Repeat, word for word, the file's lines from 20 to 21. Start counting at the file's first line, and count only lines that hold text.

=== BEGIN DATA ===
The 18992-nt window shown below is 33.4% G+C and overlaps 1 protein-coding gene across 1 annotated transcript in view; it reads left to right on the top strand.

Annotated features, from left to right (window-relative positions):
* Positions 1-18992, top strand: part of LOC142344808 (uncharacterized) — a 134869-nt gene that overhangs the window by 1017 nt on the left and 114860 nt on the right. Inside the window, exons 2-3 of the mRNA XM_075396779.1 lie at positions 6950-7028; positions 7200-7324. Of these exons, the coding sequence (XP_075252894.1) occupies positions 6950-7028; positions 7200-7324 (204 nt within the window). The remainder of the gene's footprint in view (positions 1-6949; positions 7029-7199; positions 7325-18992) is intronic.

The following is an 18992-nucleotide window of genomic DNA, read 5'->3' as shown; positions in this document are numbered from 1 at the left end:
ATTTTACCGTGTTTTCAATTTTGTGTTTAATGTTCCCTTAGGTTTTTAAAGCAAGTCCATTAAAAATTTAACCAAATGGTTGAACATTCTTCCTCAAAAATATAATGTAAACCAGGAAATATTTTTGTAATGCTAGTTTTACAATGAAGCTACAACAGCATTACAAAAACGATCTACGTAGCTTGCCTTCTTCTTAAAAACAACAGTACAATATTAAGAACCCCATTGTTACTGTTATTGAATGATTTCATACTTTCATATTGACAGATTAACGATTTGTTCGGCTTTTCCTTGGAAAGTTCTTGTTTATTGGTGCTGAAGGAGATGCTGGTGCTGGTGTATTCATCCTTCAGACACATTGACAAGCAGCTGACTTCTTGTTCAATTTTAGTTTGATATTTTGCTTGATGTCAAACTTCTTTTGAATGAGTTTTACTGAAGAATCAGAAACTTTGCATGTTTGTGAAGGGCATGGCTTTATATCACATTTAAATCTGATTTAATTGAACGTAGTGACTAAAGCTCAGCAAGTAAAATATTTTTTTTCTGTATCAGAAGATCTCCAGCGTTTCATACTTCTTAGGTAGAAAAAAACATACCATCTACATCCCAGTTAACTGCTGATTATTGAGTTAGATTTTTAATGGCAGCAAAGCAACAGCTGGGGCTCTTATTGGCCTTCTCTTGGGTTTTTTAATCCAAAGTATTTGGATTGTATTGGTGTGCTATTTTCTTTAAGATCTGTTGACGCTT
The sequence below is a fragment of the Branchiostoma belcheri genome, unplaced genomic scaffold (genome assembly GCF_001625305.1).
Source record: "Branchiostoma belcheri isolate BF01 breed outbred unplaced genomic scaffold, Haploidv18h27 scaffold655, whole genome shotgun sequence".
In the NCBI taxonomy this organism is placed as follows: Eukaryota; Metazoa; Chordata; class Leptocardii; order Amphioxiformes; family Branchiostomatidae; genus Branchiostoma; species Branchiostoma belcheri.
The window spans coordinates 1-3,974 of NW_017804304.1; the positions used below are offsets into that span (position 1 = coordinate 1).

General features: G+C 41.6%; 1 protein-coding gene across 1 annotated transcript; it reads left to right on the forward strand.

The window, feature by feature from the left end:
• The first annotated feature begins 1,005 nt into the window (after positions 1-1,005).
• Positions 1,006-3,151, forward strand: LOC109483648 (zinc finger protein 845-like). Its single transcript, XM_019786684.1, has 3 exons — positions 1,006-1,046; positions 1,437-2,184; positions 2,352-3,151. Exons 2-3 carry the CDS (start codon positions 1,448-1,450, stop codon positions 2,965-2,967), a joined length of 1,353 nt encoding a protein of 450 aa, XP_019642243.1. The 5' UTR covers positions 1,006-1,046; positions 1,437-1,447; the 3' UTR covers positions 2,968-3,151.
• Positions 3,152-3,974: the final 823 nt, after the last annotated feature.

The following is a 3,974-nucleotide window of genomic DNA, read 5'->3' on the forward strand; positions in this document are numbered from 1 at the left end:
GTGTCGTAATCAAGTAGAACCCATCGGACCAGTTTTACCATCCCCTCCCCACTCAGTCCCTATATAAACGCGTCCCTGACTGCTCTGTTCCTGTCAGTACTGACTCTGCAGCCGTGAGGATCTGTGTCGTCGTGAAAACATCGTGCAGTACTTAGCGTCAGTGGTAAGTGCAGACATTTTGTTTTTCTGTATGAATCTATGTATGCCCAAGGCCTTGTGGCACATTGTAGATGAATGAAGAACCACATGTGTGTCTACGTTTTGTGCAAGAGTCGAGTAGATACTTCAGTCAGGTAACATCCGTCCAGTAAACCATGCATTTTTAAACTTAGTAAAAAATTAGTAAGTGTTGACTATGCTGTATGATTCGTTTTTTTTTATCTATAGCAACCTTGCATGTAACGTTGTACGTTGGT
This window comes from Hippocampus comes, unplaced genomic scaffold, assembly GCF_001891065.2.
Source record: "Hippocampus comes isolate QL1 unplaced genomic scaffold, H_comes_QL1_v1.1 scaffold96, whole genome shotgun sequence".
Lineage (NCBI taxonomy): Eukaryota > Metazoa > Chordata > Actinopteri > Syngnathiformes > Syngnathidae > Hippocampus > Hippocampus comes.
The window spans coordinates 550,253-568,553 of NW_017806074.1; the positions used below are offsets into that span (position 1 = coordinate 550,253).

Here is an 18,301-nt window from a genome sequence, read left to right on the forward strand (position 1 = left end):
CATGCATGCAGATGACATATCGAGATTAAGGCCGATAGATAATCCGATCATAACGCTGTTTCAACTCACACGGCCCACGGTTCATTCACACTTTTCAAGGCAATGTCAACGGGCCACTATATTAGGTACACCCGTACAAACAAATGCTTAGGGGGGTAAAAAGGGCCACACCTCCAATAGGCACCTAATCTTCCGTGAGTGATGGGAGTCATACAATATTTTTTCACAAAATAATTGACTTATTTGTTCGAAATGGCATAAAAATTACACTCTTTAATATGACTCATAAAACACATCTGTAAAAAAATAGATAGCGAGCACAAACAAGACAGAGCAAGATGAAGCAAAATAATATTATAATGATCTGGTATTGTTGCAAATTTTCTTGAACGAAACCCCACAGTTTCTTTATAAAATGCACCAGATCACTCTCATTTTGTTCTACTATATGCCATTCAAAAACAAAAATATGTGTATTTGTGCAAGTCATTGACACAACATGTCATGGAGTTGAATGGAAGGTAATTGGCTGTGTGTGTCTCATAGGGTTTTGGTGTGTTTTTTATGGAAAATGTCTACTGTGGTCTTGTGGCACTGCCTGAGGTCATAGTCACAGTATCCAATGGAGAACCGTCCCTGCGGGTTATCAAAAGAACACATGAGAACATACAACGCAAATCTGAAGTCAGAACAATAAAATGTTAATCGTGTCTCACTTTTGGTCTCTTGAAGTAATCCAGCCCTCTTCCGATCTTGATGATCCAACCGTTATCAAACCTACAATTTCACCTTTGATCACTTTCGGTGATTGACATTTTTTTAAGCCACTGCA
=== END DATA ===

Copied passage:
The window spans coordinates 550,253-568,553 of NW_017806074.1; the positions used below are offsets into that span (position 1 = coordinate 550,253).

Here is an 18,301-nt window from a genome sequence, read left to right on the forward strand (position 1 = left end):